En español | The U.S. Centers for Disease Control and Prevention (CDC) has once again updated its information on who is most at risk for severe illness from a coronavirus infection.
Older adults and people with underlying health conditions remain the primary high-risk populations. However, in a June 25 revision, the CDC removed its specific age threshold (65 and older) for risk, and now cautions that “among adults, risk increases steadily as you age, and it's not just those over the age of 65 who are at increased risk for severe illness.”
"To put it another way: There's not an exact cutoff of age at which people should or should not be concerned,” Jay C. Butler, CDC deputy director of infectious diseases and COVID-19 response incident manager, said in a said in a June 25 media briefing.
Part of the reason risk increases with age is because people are more likely to acquire health issues later in life, Butler explained. And underlying health conditions are a huge driver of complications that arise from COVID-19. A June report from the CDC found that hospitalizations for people with COVID-19 were six times higher for patients with chronic health conditions, compared to otherwise healthy individuals; deaths among this population were 12 times higher.
Underlying health conditions and COVID-19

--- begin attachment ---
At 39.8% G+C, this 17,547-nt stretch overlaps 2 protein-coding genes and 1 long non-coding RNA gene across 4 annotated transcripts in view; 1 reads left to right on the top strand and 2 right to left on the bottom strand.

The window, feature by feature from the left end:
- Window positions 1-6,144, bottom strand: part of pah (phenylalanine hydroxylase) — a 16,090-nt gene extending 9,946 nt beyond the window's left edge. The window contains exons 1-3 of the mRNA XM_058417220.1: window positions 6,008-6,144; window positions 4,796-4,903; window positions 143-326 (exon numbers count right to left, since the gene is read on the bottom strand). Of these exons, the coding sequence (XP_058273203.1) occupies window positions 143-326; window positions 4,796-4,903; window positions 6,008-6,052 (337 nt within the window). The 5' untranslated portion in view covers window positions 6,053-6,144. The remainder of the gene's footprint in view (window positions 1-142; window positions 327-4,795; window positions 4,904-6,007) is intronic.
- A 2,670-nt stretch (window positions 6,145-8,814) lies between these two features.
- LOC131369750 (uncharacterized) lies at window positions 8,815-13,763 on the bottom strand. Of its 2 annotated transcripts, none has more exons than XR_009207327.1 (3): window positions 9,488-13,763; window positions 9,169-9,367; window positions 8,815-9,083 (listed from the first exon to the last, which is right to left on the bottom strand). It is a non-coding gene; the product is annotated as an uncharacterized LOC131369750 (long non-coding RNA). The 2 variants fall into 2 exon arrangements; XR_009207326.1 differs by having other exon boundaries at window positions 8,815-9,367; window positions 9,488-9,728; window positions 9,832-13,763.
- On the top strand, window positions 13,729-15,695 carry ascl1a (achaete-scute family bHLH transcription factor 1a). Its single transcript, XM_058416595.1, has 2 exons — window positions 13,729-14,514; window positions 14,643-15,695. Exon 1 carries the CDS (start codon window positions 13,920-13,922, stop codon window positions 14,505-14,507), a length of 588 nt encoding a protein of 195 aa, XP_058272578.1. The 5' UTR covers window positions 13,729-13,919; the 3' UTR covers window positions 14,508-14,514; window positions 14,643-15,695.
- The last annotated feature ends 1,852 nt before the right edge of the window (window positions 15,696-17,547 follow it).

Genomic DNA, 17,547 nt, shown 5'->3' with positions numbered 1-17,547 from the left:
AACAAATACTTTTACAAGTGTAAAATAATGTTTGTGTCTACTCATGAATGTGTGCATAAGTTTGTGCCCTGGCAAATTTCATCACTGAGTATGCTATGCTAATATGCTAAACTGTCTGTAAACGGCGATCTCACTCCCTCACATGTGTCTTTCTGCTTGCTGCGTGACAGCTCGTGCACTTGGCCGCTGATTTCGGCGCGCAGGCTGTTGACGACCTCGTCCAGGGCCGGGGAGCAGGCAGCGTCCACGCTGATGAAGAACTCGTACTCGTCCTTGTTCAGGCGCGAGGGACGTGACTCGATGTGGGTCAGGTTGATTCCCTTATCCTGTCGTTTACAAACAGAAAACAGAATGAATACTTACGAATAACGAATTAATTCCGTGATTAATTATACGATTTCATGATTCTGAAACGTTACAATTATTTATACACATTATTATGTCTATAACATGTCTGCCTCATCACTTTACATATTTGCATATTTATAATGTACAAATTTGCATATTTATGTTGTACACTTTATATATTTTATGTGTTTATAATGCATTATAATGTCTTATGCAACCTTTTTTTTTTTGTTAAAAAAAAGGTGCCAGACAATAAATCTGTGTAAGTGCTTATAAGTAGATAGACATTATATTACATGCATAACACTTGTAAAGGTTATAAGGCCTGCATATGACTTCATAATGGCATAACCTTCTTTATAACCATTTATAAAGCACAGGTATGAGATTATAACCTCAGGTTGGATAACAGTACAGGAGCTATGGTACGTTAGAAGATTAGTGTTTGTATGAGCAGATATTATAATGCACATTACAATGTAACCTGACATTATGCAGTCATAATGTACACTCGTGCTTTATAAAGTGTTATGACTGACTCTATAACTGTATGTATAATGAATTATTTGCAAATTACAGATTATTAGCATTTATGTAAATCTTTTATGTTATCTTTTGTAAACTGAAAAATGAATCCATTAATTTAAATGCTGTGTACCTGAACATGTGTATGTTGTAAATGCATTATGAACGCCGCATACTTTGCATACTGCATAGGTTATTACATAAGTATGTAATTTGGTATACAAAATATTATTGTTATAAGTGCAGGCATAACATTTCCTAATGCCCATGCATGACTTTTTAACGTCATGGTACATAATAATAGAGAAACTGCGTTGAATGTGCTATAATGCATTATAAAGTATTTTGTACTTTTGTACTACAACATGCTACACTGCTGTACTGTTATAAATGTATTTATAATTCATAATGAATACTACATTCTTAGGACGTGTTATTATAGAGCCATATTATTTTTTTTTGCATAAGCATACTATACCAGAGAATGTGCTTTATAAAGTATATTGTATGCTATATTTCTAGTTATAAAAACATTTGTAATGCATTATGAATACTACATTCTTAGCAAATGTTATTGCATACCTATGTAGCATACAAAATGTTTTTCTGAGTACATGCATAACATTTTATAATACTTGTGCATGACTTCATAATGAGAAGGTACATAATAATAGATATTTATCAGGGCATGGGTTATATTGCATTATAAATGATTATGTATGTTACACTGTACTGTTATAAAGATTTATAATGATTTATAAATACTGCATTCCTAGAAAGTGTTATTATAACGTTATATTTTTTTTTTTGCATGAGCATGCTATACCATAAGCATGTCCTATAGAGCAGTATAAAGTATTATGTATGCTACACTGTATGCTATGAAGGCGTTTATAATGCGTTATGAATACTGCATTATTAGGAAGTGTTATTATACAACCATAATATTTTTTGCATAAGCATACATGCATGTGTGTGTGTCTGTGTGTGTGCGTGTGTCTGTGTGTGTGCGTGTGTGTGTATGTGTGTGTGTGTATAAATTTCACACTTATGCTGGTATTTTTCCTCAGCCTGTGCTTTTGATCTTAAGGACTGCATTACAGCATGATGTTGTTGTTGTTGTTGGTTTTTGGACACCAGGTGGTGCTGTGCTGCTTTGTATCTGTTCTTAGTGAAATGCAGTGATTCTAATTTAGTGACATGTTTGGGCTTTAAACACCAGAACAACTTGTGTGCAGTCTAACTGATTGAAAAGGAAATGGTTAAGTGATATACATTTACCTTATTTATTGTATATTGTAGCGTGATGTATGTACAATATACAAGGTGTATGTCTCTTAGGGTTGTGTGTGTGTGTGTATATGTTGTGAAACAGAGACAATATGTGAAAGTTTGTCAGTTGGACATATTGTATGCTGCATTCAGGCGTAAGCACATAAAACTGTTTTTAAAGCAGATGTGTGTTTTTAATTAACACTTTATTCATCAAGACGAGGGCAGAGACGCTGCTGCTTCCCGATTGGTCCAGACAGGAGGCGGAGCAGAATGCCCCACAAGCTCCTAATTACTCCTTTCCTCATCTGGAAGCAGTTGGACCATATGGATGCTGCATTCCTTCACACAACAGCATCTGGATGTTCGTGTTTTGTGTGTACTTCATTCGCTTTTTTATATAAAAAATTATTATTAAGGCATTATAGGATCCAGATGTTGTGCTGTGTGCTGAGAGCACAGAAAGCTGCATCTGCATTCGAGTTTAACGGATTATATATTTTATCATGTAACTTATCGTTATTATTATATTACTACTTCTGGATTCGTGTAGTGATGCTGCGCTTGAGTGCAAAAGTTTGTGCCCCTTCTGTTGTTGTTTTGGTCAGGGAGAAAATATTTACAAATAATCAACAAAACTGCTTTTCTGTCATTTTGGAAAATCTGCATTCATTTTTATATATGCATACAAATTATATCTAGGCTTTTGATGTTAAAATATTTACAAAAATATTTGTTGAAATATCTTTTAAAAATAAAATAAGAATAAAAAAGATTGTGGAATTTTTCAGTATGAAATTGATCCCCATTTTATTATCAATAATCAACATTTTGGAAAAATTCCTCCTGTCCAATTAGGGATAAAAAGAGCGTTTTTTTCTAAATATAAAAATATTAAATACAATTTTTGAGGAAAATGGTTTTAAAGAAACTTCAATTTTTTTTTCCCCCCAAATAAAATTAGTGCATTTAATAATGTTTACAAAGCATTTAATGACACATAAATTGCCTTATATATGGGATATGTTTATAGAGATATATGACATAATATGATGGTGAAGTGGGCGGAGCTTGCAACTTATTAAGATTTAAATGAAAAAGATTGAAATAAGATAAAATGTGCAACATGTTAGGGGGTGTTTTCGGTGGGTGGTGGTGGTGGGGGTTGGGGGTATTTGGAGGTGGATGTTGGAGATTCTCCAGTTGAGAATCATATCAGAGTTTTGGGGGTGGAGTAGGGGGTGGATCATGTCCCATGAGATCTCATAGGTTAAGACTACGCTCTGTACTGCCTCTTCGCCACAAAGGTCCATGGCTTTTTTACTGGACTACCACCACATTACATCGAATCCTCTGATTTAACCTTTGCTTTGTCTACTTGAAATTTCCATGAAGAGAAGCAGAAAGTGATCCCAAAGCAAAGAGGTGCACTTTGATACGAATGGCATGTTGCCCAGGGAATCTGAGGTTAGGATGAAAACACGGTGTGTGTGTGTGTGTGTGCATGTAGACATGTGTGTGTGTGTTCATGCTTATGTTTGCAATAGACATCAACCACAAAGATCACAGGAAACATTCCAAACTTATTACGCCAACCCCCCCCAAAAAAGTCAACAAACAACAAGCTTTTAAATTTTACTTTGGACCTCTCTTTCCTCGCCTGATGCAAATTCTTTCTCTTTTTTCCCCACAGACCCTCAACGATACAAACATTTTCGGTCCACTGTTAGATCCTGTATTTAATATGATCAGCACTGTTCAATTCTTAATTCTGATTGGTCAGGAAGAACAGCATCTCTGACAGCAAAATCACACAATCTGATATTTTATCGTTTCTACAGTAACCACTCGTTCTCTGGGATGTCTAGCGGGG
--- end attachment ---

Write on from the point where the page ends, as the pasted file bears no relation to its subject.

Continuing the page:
The CDC has zeroed in on 10 health conditions that increase an individual’s risk for severe illness from a coronavirus infection. The list includes cancer, chronic kidney disease, COPD (chronic obstructive pulmonary disease), obesity (BMI of 30 or higher), severe obesity (BMI of 40 or higher), sickle cell disease, smoking, a weakened immune system from a solid organ transplantation, type 2 diabetes, and serious heart conditions such as heart failure, coronary artery disease and cardiomyopathy. People of any age with these conditions may require hospitalization, intensive care or help breathing to overcome COVID-19.
Meanwhile, being overweight (BMI between 25 and 30), pregnant or having asthma, cerebrovascular disease, cystic fibrosis, high blood pressure, neurologic conditions (including dementia), liver disease, pregnancy, pulmonary fibrosis, smoking, thalassemia (a type of blood disorder) and type 1 diabetes might increase a person’s risk for severe illness from COVID-19. A weakened immune system from blood or bone marrow transplant, immune deficiencies, HIV, or use of corticosteroids or other immune weakening medicines may also impact how sick a person gets.
CDC Director Robert Redfield on June 25 emphasized “that as your numbers of underlying medical conditions increase, your risk of severe illness from COVID also increases.” An estimated 60 percent of American adults have at least one chronic medical condition, the CDC notes; about 40 percent have two or more. More than 42 percent of U.S. adults have obesity, and when you factor in adults with overweight, including obesity, that number inches closer to 72 percent, federal data show.
Knowing if you are at increased risk for severe illness can help people make more informed decisions about “which activities to resume and what level of risk you will accept,” especially as more communities begin to loosen restrictions, the CDC says.
"While we are all at risk for COVID-19, we need to be aware of who is susceptible to severe complications so that we take appropriate measures to protect their health and well-being,” Redfield added.
This article, originally published on June 25, 2020, was updated with new information on Oct. 12, 2020.